The Northern Westchester Examiner

Astorino Urges for Stronger State College Campus Sexual Assault Bill

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By Isabella Fitzgerald

County Executive Rob Astorino proposed Tuesday how current state legislation addressing on-campus sexual assaults can be improved.
County Executive Rob Astorino proposed Tuesday how current state legislation addressing on-campus sexual assaults can be improved.

Westchester County Executive Rob Astorino released a four-point plan Tuesday in hopes of strengthening Gov. Andrew Cuomo’s “Enough is Enough” proposal that seeks to better protect victims of sexual assault on college campuses throughout the state.

Astorino was joined at Manhattanville College by Montrose resident Sarah Tubbs, a SUNY Stony Brook graduate and a victim of an on-campus rape, law enforcement officials and sexual assault victim advocates to formally announce the plan.

“Colleges have a right to create their own code of personal conduct for students, but they no longer should be defining and adjudicating crimes,” Astorino said. “That should be left to police and district attorneys.”

The sexual assault bill proposed by Cuomo is currently before the state legislature but would still allow colleges and universities to conduct sexual assault investigations and adjudicate the matters.

Astorino’s plan calls for a college or university employee to be charged with a Class B misdemeanor if he or she has knowledge of an alleged sexual assault and fails to report the matter to local law enforcement authorities.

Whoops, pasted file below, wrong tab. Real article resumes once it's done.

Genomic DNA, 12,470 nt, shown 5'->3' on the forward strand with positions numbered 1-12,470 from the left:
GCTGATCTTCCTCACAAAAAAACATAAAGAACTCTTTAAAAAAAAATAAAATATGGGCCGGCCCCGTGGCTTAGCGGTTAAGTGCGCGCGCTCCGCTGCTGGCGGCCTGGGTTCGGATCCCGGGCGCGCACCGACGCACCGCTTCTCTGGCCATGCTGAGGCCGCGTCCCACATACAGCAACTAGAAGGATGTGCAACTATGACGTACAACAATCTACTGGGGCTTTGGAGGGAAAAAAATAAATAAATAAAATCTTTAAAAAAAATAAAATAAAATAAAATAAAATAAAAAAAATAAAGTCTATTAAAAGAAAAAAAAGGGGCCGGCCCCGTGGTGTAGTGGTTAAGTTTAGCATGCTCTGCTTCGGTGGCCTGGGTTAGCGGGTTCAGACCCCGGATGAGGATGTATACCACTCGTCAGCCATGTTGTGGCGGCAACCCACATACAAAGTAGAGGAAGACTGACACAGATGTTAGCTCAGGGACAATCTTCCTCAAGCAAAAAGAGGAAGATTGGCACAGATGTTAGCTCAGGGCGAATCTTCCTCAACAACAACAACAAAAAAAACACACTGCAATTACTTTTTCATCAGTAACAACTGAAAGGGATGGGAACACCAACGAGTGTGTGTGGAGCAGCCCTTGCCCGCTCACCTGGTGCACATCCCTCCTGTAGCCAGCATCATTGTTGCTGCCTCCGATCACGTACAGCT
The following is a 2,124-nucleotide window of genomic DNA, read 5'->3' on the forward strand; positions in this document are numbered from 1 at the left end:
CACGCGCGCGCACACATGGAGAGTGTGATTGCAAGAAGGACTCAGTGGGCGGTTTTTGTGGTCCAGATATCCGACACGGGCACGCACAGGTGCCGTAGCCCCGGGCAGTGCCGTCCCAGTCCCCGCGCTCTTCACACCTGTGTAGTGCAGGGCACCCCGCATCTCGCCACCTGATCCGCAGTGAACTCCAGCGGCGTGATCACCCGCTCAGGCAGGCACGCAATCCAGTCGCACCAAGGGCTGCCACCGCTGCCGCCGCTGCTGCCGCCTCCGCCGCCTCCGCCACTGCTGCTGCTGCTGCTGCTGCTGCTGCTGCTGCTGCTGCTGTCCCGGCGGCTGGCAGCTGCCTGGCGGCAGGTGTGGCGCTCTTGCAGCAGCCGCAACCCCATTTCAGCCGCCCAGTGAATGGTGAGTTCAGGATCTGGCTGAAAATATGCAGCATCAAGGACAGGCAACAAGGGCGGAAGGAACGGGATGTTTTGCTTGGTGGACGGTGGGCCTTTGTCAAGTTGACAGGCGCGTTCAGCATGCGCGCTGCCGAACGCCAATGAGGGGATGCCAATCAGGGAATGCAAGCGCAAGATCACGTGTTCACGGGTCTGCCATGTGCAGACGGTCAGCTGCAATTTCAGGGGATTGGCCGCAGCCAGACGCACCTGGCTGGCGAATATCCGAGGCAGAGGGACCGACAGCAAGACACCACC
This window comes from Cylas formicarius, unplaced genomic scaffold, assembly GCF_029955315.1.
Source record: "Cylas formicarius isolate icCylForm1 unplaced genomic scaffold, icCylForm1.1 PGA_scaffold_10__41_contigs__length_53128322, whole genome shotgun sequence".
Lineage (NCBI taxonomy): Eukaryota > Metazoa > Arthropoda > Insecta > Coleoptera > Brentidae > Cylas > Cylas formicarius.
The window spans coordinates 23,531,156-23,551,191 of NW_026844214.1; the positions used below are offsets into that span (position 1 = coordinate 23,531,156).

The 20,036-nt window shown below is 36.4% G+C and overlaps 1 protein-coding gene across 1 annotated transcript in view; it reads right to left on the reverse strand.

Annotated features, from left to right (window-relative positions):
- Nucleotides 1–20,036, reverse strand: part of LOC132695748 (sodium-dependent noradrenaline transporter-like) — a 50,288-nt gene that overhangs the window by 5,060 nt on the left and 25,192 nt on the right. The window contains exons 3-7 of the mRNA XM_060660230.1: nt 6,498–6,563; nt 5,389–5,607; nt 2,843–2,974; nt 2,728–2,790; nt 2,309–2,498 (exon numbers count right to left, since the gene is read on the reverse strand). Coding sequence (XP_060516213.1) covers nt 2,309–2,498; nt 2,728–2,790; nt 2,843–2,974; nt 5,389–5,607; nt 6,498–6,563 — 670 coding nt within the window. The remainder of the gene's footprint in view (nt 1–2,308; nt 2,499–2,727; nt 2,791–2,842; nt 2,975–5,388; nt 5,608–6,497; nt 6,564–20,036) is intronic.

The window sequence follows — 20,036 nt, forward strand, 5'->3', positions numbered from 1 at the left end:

It also requires colleges and universities to provide an independent victim advocate for students by having the schools enter into formal agreements with state-certified rape crisis agencies. Promotion of these services on campuses would be mandatory, as well as providing information for students at the beginning of the school year.

Another point is to enhance training of local police departments free of charge. The program, which Astorino called  “Start by Believing” training, is so law enforcement officials have greater sensitivity and knowledge on how to deal properly with sexual assault victims. Locally, the county’s police academy would provide this enhanced training offered by the Westchester County Department of Public Safety, Astorino said.

He also wants to see his proposed Victim’s Bill of Rights incorporated into the state legislation. It addresses topics such as appropriate interactions among local authorities, colleges and victims and establishes protocols on rape test kits.

In addition, Astorino asked that the county pay $20,000 to train advocates of sexual assault victims in Westchester.

Tubbs said she strongly supports Astorino’s efforts to seek justice against perpetrators of sexual assault after she said her own college failed her following her rape on campus. SUNY Stony Brook has yet to release the report of a rape test kit from her attack about two years ago.

“Something needs to change,” Tubbs said. “I do think this gives the opportunity for victims to be more supported.”

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